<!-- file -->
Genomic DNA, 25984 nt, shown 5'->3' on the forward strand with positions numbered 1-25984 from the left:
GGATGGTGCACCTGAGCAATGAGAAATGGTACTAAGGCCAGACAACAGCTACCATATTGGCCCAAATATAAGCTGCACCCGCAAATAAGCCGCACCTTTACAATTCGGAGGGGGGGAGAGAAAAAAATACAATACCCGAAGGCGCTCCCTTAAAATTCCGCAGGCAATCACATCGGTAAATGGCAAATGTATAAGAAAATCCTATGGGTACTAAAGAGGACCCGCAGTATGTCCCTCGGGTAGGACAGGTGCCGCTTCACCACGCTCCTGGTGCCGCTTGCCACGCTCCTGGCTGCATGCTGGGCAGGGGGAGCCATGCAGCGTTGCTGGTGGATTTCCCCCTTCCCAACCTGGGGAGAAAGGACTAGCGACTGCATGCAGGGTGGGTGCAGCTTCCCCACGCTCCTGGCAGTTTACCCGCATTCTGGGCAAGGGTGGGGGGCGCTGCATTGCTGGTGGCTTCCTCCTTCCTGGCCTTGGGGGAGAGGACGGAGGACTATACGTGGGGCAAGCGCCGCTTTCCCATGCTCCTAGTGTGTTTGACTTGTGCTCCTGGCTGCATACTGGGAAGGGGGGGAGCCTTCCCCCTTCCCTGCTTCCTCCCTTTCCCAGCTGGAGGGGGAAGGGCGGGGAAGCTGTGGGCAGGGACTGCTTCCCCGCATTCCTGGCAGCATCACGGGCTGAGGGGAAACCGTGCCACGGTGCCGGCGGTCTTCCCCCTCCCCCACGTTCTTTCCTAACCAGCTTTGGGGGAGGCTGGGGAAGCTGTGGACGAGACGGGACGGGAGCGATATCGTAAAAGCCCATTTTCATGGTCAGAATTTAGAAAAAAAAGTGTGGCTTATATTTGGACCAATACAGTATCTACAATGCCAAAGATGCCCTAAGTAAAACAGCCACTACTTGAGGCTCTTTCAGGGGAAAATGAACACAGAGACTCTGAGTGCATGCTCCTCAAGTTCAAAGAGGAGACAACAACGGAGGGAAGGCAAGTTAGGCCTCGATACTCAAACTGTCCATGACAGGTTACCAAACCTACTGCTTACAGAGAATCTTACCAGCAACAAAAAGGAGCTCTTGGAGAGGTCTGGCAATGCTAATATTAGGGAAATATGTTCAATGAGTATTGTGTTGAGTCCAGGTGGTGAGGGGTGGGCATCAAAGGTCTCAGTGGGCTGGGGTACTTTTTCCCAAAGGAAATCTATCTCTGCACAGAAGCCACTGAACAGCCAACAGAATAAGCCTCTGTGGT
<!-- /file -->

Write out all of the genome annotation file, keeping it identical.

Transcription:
Genomic DNA, 25984 nt, shown 5'->3' on the forward strand with positions numbered 1-25984 from the left:
GGATGGTGCACCTGAGCAATGAGAAATGGTACTAAGGCCAGACAACAGCTACCATATTGGCCCAAATATAAGCTGCACCCGCAAATAAGCCGCACCTTTACAATTCGGAGGGGGGGAGAGAAAAAAATACAATACCCGAAGGCGCTCCCTTAAAATTCCGCAGGCAATCACATCGGTAAATGGCAAATGTATAAGAAAATCCTATGGGTACTAAAGAGGACCCGCAGTATGTCCCTCGGGTAGGACAGGTGCCGCTTCACCACGCTCCTGGTGCCGCTTGCCACGCTCCTGGCTGCATGCTGGGCAGGGGGAGCCATGCAGCGTTGCTGGTGGATTTCCCCCTTCCCAACCTGGGGAGAAAGGACTAGCGACTGCATGCAGGGTGGGTGCAGCTTCCCCACGCTCCTGGCAGTTTACCCGCATTCTGGGCAAGGGTGGGGGGCGCTGCATTGCTGGTGGCTTCCTCCTTCCTGGCCTTGGGGGAGAGGACGGAGGACTATACGTGGGGCAAGCGCCGCTTTCCCATGCTCCTAGTGTGTTTGACTTGTGCTCCTGGCTGCATACTGGGAAGGGGGGGAGCCTTCCCCCTTCCCTGCTTCCTCCCTTTCCCAGCTGGAGGGGGAAGGGCGGGGAAGCTGTGGGCAGGGACTGCTTCCCCGCATTCCTGGCAGCATCACGGGCTGAGGGGAAACCGTGCCACGGTGCCGGCGGTCTTCCCCCTCCCCCACGTTCTTTCCTAACCAGCTTTGGGGGAGGCTGGGGAAGCTGTGGACGAGACGGGACGGGAGCGATATCGTAAAAGCCCATTTTCATGGTCAGAATTTAGAAAAAAAAGTGTGGCTTATATTTGGACCAATACAGTATCTACAATGCCAAAGATGCCCTAAGTAAAACAGCCACTACTTGAGGCTCTTTCAGGGGAAAATGAACACAGAGACTCTGAGTGCATGCTCCTCAAGTTCAAAGAGGAGACAACAACGGAGGGAAGGCAAGTTAGGCCTCGATACTCAAACTGTCCATGACAGGTTACCAAACCTACTGCTTACAGAGAATCTTACCAGCAACAAAAAGGAGCTCTTGGAGAGGTCTGGCAATGCTAATATTAGGGAAATATGTTCAATGAGTATTGTGTTGAGTCCAGGTGGTGAGGGGTGGGCATCAAAGGTCTCAGTGGGCTGGGGTACTTTTTCCCAAAGGAAATCTATCTCTGCACAGAAGCCACTGAACAGCCAACAGAATAAGCCTCTGTGGT